Jay Cost, prize student of the history of American political coalitions, writes (among other things), the following:
Facing the liberalism of today’s Democratic party, all factions of the GOP can usually agree on quite a lot. Virtually nobody in the coalition supports the Democrats’ efforts to increase taxes or federal regulations, especially when the beneficiaries are labor unions or the environmentalist left. Yet that unity can mask a historical irony: The rise of the modern left has pushed many of the country’s old political disagreements into the GOP. The skeptics of big government might once have been Democrats in the mold of Thomas Jefferson and Andrew Jackson, but now they are joined with the heirs of Alexander Hamilton and Henry Clay, who prefer to use the power of government to promote the private economy.
Considering how hot the conflict burned between these two forces when they were in different parties—the elections of 1800 and 1832 were particularly vitriolic—it is little wonder that today’s Republican establishment and its voting base can seem to hate each other more than they do the Democrats. Yet both sides must confront a stark reality: The American left is so strong today that neither half of the Republican party can do without the other.
The GOP has poached most of the conservative voters of the Democratic party. Those who remain committed to the liberal program are so numerous that the Democrats’ share of the vote is unlikely to fall below 45 percent, barring realignment. A united GOP, similarly, can count on about 45 percent support, meaning that politics today hinges on winning the support of that disengaged and unaffiliated middle 10 percent of the country.
Among those who would currently be identified in the “libertarian” wing of the party there are those who are, simply, advocating for their preferred view on these matters. But there are others, those who cry “RINO!” or “Ogre!” or complain about “voting for what you don’t want,” or talk blithely of how unimportant winning is. They tend to be either impatient or don’t do well with ambiguity. (This tendency isn’t limited to the libertarian wing, but I tend to see more of it from there. Bret Stephens’s recent column about Rand Paul is one example from the other side.)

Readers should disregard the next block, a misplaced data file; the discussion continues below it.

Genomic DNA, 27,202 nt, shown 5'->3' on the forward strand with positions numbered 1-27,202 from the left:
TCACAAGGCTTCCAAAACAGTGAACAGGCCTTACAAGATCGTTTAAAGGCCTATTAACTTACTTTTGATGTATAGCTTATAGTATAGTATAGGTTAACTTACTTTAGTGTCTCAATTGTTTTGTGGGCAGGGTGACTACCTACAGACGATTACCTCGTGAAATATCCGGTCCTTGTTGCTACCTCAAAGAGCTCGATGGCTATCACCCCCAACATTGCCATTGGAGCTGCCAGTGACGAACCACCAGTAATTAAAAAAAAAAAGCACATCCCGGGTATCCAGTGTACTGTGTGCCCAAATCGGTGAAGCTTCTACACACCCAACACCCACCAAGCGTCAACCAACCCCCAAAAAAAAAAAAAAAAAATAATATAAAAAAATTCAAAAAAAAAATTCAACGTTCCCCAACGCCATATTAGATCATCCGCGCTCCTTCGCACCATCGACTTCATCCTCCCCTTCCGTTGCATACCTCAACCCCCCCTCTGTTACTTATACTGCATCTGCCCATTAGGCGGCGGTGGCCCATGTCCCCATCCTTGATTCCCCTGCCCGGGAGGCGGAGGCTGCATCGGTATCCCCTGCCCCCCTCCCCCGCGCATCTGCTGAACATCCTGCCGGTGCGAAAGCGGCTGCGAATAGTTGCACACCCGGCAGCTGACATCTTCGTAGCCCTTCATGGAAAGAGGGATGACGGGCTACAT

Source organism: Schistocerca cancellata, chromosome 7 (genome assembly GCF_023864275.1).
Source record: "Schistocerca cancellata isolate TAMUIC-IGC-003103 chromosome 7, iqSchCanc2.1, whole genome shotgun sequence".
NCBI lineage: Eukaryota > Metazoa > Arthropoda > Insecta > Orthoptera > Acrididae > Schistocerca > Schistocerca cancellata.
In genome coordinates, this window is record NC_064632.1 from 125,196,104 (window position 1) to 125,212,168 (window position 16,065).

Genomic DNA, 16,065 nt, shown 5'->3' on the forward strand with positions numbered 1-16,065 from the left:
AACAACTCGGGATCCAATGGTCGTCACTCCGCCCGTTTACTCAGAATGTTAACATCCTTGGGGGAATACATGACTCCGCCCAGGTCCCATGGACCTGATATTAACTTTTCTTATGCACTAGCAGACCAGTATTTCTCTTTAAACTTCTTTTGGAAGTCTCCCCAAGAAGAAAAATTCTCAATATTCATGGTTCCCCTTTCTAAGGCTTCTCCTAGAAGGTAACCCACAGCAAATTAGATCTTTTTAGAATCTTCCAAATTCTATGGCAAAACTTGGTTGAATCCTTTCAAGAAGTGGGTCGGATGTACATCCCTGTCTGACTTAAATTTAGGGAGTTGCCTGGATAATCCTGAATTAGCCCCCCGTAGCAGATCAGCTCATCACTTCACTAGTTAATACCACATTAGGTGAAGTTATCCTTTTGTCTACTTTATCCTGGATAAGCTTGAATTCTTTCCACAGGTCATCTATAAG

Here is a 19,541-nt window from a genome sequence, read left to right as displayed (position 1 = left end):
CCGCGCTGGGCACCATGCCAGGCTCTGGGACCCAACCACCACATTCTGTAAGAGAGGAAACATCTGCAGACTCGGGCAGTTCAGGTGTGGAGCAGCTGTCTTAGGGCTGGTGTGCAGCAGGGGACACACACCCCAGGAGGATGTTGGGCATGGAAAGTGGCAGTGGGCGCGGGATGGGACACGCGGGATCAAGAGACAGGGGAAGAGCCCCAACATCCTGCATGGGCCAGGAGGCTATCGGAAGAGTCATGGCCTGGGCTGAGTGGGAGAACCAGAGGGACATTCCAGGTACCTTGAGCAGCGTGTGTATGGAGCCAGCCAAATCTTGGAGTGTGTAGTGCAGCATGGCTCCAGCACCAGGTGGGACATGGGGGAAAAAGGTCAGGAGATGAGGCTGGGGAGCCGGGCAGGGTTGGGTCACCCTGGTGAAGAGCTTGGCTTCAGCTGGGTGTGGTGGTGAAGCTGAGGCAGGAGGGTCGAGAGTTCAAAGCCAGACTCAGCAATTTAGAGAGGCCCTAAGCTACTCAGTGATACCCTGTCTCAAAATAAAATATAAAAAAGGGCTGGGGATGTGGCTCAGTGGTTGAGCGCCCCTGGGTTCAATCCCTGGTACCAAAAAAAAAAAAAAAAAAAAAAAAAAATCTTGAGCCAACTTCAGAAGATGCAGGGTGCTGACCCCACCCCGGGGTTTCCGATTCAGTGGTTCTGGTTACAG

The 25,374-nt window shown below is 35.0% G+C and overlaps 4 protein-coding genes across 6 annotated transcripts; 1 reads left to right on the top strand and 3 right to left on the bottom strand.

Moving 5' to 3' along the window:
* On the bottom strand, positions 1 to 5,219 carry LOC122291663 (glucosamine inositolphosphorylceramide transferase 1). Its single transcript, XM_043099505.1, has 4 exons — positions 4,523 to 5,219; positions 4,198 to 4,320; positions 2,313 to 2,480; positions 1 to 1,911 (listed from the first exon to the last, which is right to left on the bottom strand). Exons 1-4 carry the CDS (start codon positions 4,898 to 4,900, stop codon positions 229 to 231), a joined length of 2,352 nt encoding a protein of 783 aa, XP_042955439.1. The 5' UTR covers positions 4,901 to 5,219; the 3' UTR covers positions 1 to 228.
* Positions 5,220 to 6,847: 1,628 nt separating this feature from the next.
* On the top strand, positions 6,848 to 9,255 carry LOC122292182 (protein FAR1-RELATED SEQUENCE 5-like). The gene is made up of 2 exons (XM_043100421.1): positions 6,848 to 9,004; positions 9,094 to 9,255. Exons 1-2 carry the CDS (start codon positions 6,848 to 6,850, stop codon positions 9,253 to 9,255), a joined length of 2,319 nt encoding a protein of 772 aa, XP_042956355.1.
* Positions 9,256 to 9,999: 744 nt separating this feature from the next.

There are others singing a siren song of purity, sometimes from outside the party, sometimes from inside. By focusing on disagreements, they would have others believe that Mitch McConnell has more in common with Barack Obama than with Ronald Reagan. (Come the fall of next year, they’ll be saying the same thing about Scott Walker.) Drawing sharp distinctions, using the old political sleight of hand that 99 is no better than 0, is useful if you’re drawing a line where more people are on your side than the other. Democrats do that, to keep the race-based portion of their coalition in line, by pretending that since personal color-blindness is impossible, the only alternative is to write race-obsession into law.
I don’t see much utility when it’s the difference between leading a party of 25% of the electorate and leading one of 45%. Of course, if you’re interested in “influencing” without the responsibility of governing, that might have some appeal; don’t count on too many people staying around more than a cycle for that party.
There are plenty of disagreements and frustrations within the Republican party. There are too many Republicans who aren’t willing to roll back the errors of the Left, and others who have compounded those errors with unforced errors of their own. But the main difference – between the grassroots and the establishment – goes back to the party’s origins. It’s reasonable to take the current Democrat party at its word, that it represents ideas meant to fundamentally transform America away from its founding ideas. As Cost writes, the internal debate within the Republican mirrors many of the historical divisions within the country as a whole.
Pretending that Henry Clay has more in common with Karl Marx than George Washington isn’t a route to being trusted with government.